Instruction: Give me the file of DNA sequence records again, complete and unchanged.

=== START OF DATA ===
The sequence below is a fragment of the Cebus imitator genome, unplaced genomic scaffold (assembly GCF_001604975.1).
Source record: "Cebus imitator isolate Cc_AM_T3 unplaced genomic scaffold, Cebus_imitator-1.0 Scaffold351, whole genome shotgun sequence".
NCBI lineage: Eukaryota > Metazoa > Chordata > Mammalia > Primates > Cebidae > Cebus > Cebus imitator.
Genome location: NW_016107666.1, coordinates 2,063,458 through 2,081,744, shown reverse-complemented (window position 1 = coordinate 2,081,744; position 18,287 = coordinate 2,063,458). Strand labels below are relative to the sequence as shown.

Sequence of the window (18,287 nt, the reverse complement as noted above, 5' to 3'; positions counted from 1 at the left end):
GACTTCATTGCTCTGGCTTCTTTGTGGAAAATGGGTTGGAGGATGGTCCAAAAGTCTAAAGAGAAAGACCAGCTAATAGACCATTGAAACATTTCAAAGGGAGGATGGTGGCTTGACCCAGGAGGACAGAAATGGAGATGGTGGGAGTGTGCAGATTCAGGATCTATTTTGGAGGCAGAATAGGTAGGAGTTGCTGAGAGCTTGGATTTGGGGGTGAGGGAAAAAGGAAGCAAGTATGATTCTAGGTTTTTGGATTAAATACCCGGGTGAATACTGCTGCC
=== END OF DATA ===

The sequence below is a fragment of the Cebus imitator genome, unplaced genomic scaffold (assembly GCF_001604975.1).
Source record: "Cebus imitator isolate Cc_AM_T3 unplaced genomic scaffold, Cebus_imitator-1.0 Scaffold351, whole genome shotgun sequence".
NCBI lineage: Eukaryota > Metazoa > Chordata > Mammalia > Primates > Cebidae > Cebus > Cebus imitator.
Genome location: NW_016107666.1, coordinates 2,063,458 through 2,081,744, shown reverse-complemented (window position 1 = coordinate 2,081,744; position 18,287 = coordinate 2,063,458). Strand labels below are relative to the sequence as shown.

Sequence of the window (18,287 nt, the reverse complement as noted above, 5' to 3'; positions counted from 1 at the left end):
GACTTCATTGCTCTGGCTTCTTTGTGGAAAATGGGTTGGAGGATGGTCCAAAAGTCTAAAGAGAAAGACCAGCTAATAGACCATTGAAACATTTCAAAGGGAGGATGGTGGCTTGACCCAGGAGGACAGAAATGGAGATGGTGGGAGTGTGCAGATTCAGGATCTATTTTGGAGGCAGAATAGGTAGGAGTTGCTGAGAGCTTGGATTTGGGGGTGAGGGAAAAAGGAAGCAAGTATGATTCTAGGTTTTTGGATTAAATACCCGGGTGAATACTGCTGCC